Spencer Jug Handle microscope completed

The Spencer is complete. If you recall, this poor Spencer had been spray painted black from top to bottom including the condenser, objectives and brass areas. It was quite a job to remove the spray paint and restore this but I’m really very pleased with it. The new paint is not perfect but it is much improved. The spray paint had been removed from the condenser iris and that is now moving smoothly and all in all it looks and functions very well. The knobs and brass areas had the spray paint removed and were relacquered with a rather lovely deep gold colour. My family are quite taken with it and they are usually somewhat immune to the charms of microscopes.

I just need to make a mirror for it, that’s on the to do list.

More progress on the Ross

I’m working my way up, almost everything is lacquered now but there are quite a few broken or missing screws that need replacing. These screws are not made to any standard I can find. Not completely surprising given the age of the microscope. Machinists often set their lathes up at x threads per inch and made everything at that pitch regardless of the size of the screw or what it was doing. Makes it a real pig to make new ones. Standardization is a blessing.

The stage is now lacquered – an odd thing to do but it was definitely lacquered originally. Just a few bits and bobs left. Not that this means it will be swift!

progress2

The Ross is coming together

Slowly but surely the Ross is coming together, literally.  I have reassembled the base.  It’s much shiner now.  You can see that it is not going to look “as new” the pitting is too deep, and I don’t want to destroy all signs of its history by sanding it heavily.  In this case to do so would be to remove enormous amounts of metal and it is really not possible.  To get the name plate to a perfect finish would result in the removal of the engraving which obviously would be foolish.  The pitting is still present in places but the corrosion has been treated so it should be good for another 100 years.  There’s still lots to do though and this microscope is definitely one of the worst I’ve done, it’s in a worse state than my experimental Dunscombe which was black all over when I got it.  Each piece is taking hours of work.  It is enormously satisfying though when it starts to take shape.  Onward and upward – the tubes are already done so really I’m heading middle-ward, to the REALLY tricky bits.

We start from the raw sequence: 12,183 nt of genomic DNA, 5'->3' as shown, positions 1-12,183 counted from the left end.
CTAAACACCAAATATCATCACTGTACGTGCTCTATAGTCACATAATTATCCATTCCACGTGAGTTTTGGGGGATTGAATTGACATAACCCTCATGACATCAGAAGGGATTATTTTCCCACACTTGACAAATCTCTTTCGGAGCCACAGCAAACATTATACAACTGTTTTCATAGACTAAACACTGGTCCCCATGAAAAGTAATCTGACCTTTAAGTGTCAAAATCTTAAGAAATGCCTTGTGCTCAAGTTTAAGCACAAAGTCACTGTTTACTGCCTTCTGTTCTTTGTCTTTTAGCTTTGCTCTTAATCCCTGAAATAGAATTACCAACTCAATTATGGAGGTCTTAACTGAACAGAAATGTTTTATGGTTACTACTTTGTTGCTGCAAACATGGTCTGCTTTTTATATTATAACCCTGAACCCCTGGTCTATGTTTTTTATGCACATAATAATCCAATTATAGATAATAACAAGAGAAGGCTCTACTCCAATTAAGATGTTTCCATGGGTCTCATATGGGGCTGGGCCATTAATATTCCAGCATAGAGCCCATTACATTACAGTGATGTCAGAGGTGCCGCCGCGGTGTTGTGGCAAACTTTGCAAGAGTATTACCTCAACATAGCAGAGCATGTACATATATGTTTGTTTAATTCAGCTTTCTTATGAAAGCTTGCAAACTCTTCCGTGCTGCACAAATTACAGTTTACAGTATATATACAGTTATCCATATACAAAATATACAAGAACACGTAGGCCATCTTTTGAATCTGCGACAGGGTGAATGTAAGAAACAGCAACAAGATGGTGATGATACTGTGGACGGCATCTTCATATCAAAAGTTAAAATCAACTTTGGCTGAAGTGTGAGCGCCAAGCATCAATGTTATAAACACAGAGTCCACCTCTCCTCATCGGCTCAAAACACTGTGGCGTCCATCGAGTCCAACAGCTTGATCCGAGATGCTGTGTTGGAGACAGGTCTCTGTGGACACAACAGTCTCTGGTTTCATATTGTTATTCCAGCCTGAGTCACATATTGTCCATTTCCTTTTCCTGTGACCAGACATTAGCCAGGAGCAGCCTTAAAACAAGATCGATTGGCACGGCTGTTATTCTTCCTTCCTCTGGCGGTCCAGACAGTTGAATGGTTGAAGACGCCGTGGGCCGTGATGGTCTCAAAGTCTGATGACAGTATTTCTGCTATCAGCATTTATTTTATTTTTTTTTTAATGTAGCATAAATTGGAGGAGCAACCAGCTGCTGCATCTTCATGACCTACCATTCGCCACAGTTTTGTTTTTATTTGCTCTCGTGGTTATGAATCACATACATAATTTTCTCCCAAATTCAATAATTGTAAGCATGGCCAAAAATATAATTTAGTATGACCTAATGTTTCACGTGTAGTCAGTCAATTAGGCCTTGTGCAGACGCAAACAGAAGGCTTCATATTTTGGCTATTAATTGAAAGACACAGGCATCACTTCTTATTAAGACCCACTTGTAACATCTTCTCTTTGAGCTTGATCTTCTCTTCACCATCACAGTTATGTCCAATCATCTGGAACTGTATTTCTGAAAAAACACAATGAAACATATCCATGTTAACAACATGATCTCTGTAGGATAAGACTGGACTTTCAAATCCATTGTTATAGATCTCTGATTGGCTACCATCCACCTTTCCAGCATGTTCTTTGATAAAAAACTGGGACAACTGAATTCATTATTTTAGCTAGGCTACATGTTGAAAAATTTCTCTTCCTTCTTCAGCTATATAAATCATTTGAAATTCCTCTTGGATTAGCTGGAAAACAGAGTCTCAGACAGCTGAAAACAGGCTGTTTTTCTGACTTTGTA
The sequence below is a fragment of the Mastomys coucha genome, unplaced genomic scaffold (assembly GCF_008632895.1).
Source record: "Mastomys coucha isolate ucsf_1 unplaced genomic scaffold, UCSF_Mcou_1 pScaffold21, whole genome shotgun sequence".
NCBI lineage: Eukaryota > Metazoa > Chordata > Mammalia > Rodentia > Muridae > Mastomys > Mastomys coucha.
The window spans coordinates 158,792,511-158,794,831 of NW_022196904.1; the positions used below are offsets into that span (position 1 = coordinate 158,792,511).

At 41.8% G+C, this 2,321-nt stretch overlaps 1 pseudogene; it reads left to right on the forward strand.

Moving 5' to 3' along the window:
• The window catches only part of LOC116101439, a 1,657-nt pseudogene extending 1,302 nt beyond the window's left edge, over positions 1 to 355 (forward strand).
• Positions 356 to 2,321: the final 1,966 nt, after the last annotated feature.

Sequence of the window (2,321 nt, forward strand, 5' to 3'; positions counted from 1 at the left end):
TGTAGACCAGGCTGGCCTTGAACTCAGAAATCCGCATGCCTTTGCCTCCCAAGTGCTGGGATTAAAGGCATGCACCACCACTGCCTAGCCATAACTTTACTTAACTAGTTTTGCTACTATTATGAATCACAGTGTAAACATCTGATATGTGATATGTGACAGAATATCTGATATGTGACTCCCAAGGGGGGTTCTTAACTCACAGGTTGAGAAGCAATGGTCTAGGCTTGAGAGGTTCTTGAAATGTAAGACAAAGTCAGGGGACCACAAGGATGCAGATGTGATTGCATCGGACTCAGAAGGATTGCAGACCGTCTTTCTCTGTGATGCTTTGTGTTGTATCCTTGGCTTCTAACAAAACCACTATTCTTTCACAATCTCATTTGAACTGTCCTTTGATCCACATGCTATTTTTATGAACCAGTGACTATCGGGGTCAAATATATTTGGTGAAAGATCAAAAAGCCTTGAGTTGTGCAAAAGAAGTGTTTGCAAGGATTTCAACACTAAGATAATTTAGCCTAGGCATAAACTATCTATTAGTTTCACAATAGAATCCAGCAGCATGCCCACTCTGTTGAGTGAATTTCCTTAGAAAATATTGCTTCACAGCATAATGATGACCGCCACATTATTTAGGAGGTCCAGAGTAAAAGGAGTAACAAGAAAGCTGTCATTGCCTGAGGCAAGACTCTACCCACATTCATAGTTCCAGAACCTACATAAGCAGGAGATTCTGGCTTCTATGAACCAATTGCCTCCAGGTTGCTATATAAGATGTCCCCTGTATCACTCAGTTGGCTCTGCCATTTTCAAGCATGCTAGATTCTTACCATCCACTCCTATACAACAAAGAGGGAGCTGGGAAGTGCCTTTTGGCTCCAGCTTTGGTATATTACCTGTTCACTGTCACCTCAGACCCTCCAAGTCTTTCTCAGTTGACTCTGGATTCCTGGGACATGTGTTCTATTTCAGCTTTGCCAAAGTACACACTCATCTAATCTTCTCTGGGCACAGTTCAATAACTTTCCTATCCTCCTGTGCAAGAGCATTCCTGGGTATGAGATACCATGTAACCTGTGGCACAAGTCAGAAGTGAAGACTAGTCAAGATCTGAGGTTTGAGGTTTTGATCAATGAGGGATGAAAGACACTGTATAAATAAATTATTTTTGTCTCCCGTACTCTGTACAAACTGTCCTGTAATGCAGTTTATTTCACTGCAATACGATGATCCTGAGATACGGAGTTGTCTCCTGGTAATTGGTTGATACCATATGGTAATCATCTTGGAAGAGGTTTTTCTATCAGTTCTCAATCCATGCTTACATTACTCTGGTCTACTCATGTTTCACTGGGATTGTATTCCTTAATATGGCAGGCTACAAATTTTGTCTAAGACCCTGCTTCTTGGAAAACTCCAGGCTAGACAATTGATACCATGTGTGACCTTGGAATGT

IMG_20200227_135754

Ross Wenham Prism

This Ross Wenham Prism microscope has come to me to be relacquered. It was actually a lot worse than it first appeared, the pitting is very deep and it  has taken hours and hours of work to get the microscope into a suitable state for lacquering. It isn’t finished yet but

This slideshow requires JavaScript.

I have got the first coat of lacquer on the legs. Pictures below show the before, the microscope taken apart and after the first coat of lacquer. I’m beginning to see the light at the end of the tunnel with this one.

Hartnack to RMS nosepiece

I was asked to make a new nosepiece for a Hartnack microscope which would enable the owner to use RMS objectives as he finds Hartnack objectives very fiddly. The Hartnack has a small diameter male Thury thread whereas the RMS is a larger female Whitworth thread. The nosepiece maintains the tube length but the Harnack has an adjustable tube length anyway and the new nose piece works just fine. As you can see there is quite a difference in the width where the objective attaches. The new RMS nosepiece looks a little clumsy compared to the original.